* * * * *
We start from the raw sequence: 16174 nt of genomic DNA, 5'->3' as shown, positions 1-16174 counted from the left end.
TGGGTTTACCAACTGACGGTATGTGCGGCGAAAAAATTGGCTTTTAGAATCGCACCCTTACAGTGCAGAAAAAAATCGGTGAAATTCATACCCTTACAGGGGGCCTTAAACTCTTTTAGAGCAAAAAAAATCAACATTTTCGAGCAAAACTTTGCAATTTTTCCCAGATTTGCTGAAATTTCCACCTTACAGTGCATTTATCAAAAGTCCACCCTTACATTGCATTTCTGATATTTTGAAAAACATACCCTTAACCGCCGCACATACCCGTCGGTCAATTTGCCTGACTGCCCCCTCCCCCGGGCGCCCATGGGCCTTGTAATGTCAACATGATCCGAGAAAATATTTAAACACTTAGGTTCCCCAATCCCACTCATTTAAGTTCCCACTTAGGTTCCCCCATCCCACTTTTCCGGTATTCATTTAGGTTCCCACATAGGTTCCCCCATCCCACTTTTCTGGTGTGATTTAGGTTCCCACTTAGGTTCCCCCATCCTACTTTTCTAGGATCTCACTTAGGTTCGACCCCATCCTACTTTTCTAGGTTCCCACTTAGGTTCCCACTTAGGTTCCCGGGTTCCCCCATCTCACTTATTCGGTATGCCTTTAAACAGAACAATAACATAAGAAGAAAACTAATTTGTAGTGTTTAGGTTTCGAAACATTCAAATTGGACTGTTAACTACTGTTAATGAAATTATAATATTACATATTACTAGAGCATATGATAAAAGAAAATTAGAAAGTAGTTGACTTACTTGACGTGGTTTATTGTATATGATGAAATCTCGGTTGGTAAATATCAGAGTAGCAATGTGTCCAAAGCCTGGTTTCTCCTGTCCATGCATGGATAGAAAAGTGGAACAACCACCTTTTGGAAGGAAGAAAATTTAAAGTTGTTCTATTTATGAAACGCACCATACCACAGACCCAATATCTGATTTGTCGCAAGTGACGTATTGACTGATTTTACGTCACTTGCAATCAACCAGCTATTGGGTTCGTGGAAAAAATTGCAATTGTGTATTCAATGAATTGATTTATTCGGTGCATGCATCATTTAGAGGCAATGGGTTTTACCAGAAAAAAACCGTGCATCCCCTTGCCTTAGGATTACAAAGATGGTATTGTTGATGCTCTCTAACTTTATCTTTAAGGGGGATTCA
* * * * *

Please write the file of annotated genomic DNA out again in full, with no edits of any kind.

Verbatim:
We start from the raw sequence: 16174 nt of genomic DNA, 5'->3' as shown, positions 1-16174 counted from the left end.
TGGGTTTACCAACTGACGGTATGTGCGGCGAAAAAATTGGCTTTTAGAATCGCACCCTTACAGTGCAGAAAAAAATCGGTGAAATTCATACCCTTACAGGGGGCCTTAAACTCTTTTAGAGCAAAAAAAATCAACATTTTCGAGCAAAACTTTGCAATTTTTCCCAGATTTGCTGAAATTTCCACCTTACAGTGCATTTATCAAAAGTCCACCCTTACATTGCATTTCTGATATTTTGAAAAACATACCCTTAACCGCCGCACATACCCGTCGGTCAATTTGCCTGACTGCCCCCTCCCCCGGGCGCCCATGGGCCTTGTAATGTCAACATGATCCGAGAAAATATTTAAACACTTAGGTTCCCCAATCCCACTCATTTAAGTTCCCACTTAGGTTCCCCCATCCCACTTTTCCGGTATTCATTTAGGTTCCCACATAGGTTCCCCCATCCCACTTTTCTGGTGTGATTTAGGTTCCCACTTAGGTTCCCCCATCCTACTTTTCTAGGATCTCACTTAGGTTCGACCCCATCCTACTTTTCTAGGTTCCCACTTAGGTTCCCACTTAGGTTCCCGGGTTCCCCCATCTCACTTATTCGGTATGCCTTTAAACAGAACAATAACATAAGAAGAAAACTAATTTGTAGTGTTTAGGTTTCGAAACATTCAAATTGGACTGTTAACTACTGTTAATGAAATTATAATATTACATATTACTAGAGCATATGATAAAAGAAAATTAGAAAGTAGTTGACTTACTTGACGTGGTTTATTGTATATGATGAAATCTCGGTTGGTAAATATCAGAGTAGCAATGTGTCCAAAGCCTGGTTTCTCCTGTCCATGCATGGATAGAAAAGTGGAACAACCACCTTTTGGAAGGAAGAAAATTTAAAGTTGTTCTATTTATGAAACGCACCATACCACAGACCCAATATCTGATTTGTCGCAAGTGACGTATTGACTGATTTTACGTCACTTGCAATCAACCAGCTATTGGGTTCGTGGAAAAAATTGCAATTGTGTATTCAATGAATTGATTTATTCGGTGCATGCATCATTTAGAGGCAATGGGTTTTACCAGAAAAAAACCGTGCATCCCCTTGCCTTAGGATTACAAAGATGGTATTGTTGATGCTCTCTAACTTTATCTTTAAGGGGGATTCA